This is a tremendous challenge for educators and parents….While my children’s teacher do an incredible job at insuring our children do well and develop a strong self-esteem, I am understanding more everyday how much more fragile their ego are. A simple no, can be taken as a major failure for them, never mind an impatient parent or angry parent.
Traditional teaching and parenting techniques are designed for the learning style of sequential learners assuming we learn in a step-by-step manner from easy to difficult material. The problem for teachers and parents is to understand that these children do not need instructions but experiential gentle learning and that their inability to learn a particular subject does not need more drill to grasp the material. I have experience and witnessed first hand Linda K. Silverman and Jeffrey N. Freed‘s claim that rote memorization and drill are actually damaging for some learners, since they emphasize the students’ weaknesses instead of their strengths. I have also experience sensing a teacher’s anxieties and ambivalent feeling towards me, and reacted with feeling of inadequacies and turned off one of the subject I happened to be gifted in. As these authors explain, when these negative learning experiences happen, the HPS gets caught up in a spiraling web of failure, assumes he/she is stupid, loses all motivation, and hates learning. When teachers assume that the student doesn’t care or is being lazy, behavior problems come to the fore. Meanwhile, the whole cycle creates a very deep chasm in the student’s self-esteem
The video below is an interesting approach to the role of the brain in how we pay attention. According to the video lecturer, Iain McGilchrist, we have the ability to stand back in space and time, and that distancing is what allows us to empathize with others. The right side of the brain sees an “embodied world”, the living and social world, while the left side only understand the “concrete world”, the world of categories, individuality and mechanisms. While need both sides in a balanced way to make sense of the world and to learn, but in the history of western culture, the left brain hemisphere has dominated. Unhappiness is the underlying root of mental illness, technology controls us, we have more information but less understanding and knowledge and our society thrives for “empty controlled perfection” instead of intuitive rationality. The last sentence of the video is very powerful for me: ” Einstein said the intuitive mind is a sacred gift and the rational mind a faithful servant, we have created a society that honors the servant but has forgotten the gift.” Seems to me that HSPs have the gift of embodied intuitive thinking as well as broad focus and struggle in a world that focuses on rigid, narrow focus. HSPs in my family understand the world as intertwined/overlapping/interrelated systems, we all thrive on complexity. We can not study the tree without first understanding and seeing the forest. The world is not a series of disconnected objects. They have a hard time translating specific, compartimentalized knowledge into the systemic knowledge they seek.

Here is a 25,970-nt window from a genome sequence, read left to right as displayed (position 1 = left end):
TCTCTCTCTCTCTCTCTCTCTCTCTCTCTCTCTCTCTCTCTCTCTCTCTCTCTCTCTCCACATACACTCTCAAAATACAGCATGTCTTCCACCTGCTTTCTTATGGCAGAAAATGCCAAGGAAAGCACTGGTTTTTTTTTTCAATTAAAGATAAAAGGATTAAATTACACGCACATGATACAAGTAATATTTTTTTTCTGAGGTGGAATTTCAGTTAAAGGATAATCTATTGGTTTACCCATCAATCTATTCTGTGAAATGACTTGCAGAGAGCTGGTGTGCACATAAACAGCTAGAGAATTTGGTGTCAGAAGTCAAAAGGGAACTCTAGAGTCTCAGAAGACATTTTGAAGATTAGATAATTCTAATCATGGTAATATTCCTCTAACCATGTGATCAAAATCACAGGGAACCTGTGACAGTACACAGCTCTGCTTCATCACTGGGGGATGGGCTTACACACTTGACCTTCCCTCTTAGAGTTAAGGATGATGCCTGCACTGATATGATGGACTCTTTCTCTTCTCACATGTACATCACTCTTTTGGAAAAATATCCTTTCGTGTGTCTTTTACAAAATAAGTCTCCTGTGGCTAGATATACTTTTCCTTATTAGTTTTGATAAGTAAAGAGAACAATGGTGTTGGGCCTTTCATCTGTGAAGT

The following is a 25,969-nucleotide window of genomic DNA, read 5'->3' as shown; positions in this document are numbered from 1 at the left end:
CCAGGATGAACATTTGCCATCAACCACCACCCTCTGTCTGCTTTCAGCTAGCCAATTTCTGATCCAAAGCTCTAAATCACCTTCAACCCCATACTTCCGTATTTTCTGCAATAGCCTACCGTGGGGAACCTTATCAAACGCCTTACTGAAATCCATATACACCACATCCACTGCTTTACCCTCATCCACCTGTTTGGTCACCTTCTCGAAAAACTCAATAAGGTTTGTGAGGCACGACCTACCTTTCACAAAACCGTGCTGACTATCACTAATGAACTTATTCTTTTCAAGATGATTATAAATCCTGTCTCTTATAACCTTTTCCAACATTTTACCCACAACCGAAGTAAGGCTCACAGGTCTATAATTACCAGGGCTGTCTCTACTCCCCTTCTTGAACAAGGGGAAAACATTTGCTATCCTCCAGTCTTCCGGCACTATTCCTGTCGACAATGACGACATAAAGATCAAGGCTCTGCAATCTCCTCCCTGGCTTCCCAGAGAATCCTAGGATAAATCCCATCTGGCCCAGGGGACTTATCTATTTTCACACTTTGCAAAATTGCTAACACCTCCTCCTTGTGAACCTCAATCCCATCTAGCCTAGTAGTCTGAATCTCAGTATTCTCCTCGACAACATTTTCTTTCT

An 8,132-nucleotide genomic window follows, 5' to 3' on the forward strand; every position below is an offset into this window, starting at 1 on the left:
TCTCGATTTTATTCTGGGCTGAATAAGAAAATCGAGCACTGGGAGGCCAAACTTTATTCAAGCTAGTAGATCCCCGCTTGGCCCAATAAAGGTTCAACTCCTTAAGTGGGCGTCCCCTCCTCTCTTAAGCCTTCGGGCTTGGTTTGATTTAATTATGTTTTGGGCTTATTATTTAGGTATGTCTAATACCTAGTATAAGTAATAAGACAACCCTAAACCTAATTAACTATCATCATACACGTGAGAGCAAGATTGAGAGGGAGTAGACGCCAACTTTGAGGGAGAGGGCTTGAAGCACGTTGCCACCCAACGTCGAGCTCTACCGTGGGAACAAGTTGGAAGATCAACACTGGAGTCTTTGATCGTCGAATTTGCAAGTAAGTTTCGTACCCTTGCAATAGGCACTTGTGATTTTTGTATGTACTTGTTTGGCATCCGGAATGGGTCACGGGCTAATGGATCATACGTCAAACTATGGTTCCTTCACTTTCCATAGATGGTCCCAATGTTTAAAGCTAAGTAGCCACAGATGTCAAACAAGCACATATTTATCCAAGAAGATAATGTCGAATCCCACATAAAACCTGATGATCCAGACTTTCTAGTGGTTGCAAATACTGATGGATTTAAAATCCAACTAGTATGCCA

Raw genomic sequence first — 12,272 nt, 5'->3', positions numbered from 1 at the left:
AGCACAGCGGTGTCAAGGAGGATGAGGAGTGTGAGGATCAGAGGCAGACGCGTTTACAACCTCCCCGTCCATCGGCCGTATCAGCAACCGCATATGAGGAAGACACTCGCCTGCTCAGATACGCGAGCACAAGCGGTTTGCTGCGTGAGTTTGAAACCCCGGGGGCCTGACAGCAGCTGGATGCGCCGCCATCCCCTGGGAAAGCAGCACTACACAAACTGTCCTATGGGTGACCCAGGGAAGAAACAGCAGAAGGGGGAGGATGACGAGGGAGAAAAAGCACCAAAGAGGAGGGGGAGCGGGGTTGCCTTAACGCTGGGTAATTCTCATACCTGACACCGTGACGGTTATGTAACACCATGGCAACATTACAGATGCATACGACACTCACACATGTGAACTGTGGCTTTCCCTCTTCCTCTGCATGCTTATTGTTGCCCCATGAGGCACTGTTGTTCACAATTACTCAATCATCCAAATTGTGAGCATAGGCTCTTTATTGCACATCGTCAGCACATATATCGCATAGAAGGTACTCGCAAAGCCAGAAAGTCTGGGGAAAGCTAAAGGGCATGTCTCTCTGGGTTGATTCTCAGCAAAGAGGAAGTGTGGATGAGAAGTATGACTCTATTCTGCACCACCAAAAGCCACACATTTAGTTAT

The conclusion of Linda K. Silverman and Jeffrey N. Freed’s article offers advise that can directly apply to my children: A key component for success in HSP’s learning is rooted in experiencing success: “Individual tutoring should be sought to help these students learn to use their strengths and build their feelings of competence. Sincere praise works wonders. Any skill in which these young people experience success should be encouraged and nurtured. Their skills, interests and hobbies may lead to careers in adult life.” But here is the caveat. If you bring in a tutor in class, chlldren feel singled out, if you bring in a tutor after school, they are too tired to learn…. Thus my decision to try to help them myself…
And I agree that : ” In adulthood, these individuals excel in fields dependent upon their spatial abilities: art, architecture, physics, aeronautics, pure mathematical research, engineering, computer programming, and photography. Frequently, they develop their own businesses or become chief executive officers (CEOs) in major corporations because of their inventiveness and ability to see the relationships of large numbers of variables. We need individuals with highly developed visual-spatial abilities for advancement in the arts, technology and business. These are the creative leaders of society. We need to protect their differences in childhood and enable them to develop their unique talents in supportive environments at home and at school.“The issue really then becomes how do we help children survive school years until they know how to self regulate and use their gifts to their fullest… My kids are lucky, they are in a school that is extremely engaged in helping each student succeed. But as a parent I find that our urban life makes us too overstimulated most of the time and we end up wasting away trying to remain sane within too much social/auditive/environmental toxins……